Of course, some factors may, at least in part, have contributed to the good efficacy and safety results in the present study. Although the registry enrolled almost all patients with high-risk characteristics and complex lesions, a high-risk subset of patients with AMI was excluded from this study population. Moreover, the percentages of some baseline high-risk parameters (renal failure, LVEF below 30%, prior CABG, saphenous vein graft target lesion, etc.) were very low in our PCI population as compared to those in Western countries. Because not all written consent forms were signed before the index procedure, the procedural complications and acute events might be under-reported if the patients or their representatives changed their mind, especially when some unexpected event occurred during the procedure. Additionally, because all events were adjudicated but not subject to on-site monitoring, the reporting of events might be dependent upon the goodwill of the investigators.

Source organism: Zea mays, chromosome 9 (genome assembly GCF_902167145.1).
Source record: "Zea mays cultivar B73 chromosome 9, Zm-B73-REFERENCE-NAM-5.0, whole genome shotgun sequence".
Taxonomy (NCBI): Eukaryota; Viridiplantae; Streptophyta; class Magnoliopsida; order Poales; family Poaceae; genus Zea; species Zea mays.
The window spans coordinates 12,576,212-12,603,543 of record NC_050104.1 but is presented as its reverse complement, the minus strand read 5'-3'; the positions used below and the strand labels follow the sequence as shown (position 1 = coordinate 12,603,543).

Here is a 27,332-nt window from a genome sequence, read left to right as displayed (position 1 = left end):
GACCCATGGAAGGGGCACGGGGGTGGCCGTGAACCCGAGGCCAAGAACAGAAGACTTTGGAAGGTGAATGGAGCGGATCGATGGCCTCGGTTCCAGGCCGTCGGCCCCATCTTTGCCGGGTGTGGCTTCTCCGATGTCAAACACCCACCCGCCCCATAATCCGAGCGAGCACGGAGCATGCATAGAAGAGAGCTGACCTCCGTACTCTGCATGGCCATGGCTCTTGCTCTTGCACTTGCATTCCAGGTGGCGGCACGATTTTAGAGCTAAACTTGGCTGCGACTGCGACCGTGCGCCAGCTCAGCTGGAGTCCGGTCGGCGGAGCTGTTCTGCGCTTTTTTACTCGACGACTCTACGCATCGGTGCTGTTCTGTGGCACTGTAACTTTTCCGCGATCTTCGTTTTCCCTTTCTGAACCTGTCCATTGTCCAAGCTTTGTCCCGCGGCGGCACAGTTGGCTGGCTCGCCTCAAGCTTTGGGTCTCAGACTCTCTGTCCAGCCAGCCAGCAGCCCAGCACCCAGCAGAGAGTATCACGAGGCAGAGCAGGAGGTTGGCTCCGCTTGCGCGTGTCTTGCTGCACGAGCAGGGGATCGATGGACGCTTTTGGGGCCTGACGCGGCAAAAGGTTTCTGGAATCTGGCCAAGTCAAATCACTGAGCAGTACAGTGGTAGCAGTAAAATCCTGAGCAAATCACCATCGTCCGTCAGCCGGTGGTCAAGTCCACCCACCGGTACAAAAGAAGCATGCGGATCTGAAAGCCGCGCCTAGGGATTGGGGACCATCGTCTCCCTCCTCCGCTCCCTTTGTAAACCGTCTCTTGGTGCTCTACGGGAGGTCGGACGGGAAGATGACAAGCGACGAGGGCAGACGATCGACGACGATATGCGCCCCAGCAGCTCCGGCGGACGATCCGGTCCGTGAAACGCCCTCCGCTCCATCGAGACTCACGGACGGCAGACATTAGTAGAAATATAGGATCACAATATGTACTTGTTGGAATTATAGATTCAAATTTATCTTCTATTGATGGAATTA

In our FOCUS registry, a second-generation CoCr-SES was very often used for extended indications. Approximately 77.1% of the patients were treated with CoCr-SES in extended situations. This is in accordance with data from the E-Five registry (extended-use of DES accounted for 74%)23. Extended indications represent a high-risk group of patients. As expected, clinical, angiographic and procedural characteristics differed significantly between the two groups. In concordance with previous observational studies, patients receiving DES for off-label indications more likely had a history of diabetes, prior myocardial infarction and previous PCI/CABG. Furthermore, coronary atherosclerosis and lesion characteristics were more severe among patients receiving CoCr-SES for off-label indications. At one-year follow-up, use of CoCr-SES for unapproved reasons was associated with a numerical increase of MACE, TLF and stent thrombosis rates. However, none of these differences in event rates reach statistical significance, and were most likely related to clinical or specific procedural characteristics that predispose a patient to adverse outcomes.